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Twitter Noise Slowing Disaster Efforts
By: Jessica Cherok
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With more than 10,000 people feared dead, many of us are wondering how we can help. Twitter continues to prove its usefulness in the wake of Typhoon Haiyan, but there is also a downside: noise.

Tweeting about a disaster, retweeting about a disaster, and so on is plentiful whenever a major event occurs. Everyone wants to contribute their voice to the cause. Spreading awareness, as well as providing information on how to help, donate, and volunteer, has been incredibly beneficial during times of disaster.

However, there is an unintended downside to all of the caring hashtags. For aid organizations, governments, and media outlets sifting through all of the tweets, the amount can hinder their ability to quickly locate important logistical data needed to get help to those who really need it.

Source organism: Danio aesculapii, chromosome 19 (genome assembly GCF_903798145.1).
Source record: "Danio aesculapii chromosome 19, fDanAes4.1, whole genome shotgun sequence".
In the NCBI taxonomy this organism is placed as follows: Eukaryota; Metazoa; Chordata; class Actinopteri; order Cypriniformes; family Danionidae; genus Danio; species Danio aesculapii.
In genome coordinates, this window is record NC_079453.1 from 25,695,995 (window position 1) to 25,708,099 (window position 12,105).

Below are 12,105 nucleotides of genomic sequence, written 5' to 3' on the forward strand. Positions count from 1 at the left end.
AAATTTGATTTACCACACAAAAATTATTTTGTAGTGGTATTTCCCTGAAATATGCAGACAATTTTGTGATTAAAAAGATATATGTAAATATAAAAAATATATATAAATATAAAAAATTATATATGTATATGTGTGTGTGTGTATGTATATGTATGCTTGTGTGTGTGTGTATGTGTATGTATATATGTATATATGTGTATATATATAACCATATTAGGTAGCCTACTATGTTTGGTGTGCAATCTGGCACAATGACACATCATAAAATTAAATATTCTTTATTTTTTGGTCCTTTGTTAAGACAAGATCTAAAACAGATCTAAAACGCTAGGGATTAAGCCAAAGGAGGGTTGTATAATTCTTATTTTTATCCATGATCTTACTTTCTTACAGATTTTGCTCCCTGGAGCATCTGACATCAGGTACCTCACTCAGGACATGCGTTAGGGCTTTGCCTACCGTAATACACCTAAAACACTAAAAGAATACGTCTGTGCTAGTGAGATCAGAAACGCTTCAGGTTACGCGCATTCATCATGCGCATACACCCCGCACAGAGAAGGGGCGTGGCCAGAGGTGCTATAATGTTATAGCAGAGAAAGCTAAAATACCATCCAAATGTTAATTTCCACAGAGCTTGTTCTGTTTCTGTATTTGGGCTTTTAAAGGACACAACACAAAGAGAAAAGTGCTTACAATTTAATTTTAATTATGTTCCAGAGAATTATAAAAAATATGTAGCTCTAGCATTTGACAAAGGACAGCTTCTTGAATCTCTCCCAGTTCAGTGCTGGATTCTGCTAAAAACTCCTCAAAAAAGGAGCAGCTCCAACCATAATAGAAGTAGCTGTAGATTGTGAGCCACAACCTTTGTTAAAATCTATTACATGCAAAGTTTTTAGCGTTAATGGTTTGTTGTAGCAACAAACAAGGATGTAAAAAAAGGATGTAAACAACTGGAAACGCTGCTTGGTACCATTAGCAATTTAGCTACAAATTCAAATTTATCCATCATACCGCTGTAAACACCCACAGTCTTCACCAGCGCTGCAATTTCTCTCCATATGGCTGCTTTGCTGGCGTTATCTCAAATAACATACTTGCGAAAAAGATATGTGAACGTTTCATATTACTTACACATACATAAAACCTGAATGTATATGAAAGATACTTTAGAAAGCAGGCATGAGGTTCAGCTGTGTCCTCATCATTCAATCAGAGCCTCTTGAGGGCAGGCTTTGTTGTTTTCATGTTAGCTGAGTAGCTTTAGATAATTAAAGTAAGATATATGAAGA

So how do we maintain the benefits of social media during a disaster while also finding the critical information needed? Several companies, including Google, have been working on using posted information to create a social map of the affected area. This map is created by linking together specific keywords along with their geographic location.

In essence, the technology weeds through thousands of retweeted tweets from celebrities expressing their heartbreak to find what responders or victims need most. While still a fairly new technology, it will certainly only improve over time.

For more information about where you can help Typhoon Haiyan victims, check out this Mashable article.


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About the Author
Jessica Cherok is an advocate for online privacy, campaigning for ethical data practices and the protection of personal privacy.
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